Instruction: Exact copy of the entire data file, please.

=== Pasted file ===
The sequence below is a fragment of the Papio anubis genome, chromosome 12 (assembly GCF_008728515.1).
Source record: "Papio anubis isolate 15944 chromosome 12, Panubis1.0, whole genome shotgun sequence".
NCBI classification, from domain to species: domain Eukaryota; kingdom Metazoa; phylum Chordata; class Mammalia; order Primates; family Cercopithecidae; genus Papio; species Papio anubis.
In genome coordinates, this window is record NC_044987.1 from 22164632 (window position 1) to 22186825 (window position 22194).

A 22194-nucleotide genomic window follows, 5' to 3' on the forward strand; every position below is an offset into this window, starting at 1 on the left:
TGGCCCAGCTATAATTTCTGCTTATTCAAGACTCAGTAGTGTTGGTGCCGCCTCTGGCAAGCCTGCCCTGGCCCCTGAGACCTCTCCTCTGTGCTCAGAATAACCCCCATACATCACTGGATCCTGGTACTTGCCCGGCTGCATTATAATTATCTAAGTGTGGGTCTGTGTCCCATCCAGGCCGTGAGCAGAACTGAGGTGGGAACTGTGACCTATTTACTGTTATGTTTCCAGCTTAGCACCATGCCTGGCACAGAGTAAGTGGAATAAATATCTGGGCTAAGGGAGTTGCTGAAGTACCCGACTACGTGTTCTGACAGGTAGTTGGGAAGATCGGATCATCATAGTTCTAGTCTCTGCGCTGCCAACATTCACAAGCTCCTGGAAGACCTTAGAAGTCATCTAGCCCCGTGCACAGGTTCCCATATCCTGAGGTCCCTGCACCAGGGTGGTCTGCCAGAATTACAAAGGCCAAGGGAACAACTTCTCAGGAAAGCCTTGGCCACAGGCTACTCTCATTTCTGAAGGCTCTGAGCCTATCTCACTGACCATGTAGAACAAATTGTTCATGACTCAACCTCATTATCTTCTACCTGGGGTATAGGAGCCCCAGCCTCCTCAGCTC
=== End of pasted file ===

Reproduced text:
The sequence below is a fragment of the Papio anubis genome, chromosome 12 (assembly GCF_008728515.1).
Source record: "Papio anubis isolate 15944 chromosome 12, Panubis1.0, whole genome shotgun sequence".
NCBI classification, from domain to species: domain Eukaryota; kingdom Metazoa; phylum Chordata; class Mammalia; order Primates; family Cercopithecidae; genus Papio; species Papio anubis.
In genome coordinates, this window is record NC_044987.1 from 22164632 (window position 1) to 22186825 (window position 22194).

A 22194-nucleotide genomic window follows, 5' to 3' on the forward strand; every position below is an offset into this window, starting at 1 on the left:
TGGCCCAGCTATAATTTCTGCTTATTCAAGACTCAGTAGTGTTGGTGCCGCCTCTGGCAAGCCTGCCCTGGCCCCTGAGACCTCTCCTCTGTGCTCAGAATAACCCCCATACATCACTGGATCCTGGTACTTGCCCGGCTGCATTATAATTATCTAAGTGTGGGTCTGTGTCCCATCCAGGCCGTGAGCAGAACTGAGGTGGGAACTGTGACCTATTTACTGTTATGTTTCCAGCTTAGCACCATGCCTGGCACAGAGTAAGTGGAATAAATATCTGGGCTAAGGGAGTTGCTGAAGTACCCGACTACGTGTTCTGACAGGTAGTTGGGAAGATCGGATCATCATAGTTCTAGTCTCTGCGCTGCCAACATTCACAAGCTCCTGGAAGACCTTAGAAGTCATCTAGCCCCGTGCACAGGTTCCCATATCCTGAGGTCCCTGCACCAGGGTGGTCTGCCAGAATTACAAAGGCCAAGGGAACAACTTCTCAGGAAAGCCTTGGCCACAGGCTACTCTCATTTCTGAAGGCTCTGAGCCTATCTCACTGACCATGTAGAACAAATTGTTCATGACTCAACCTCATTATCTTCTACCTGGGGTATAGGAGCCCCAGCCTCCTCAGCTC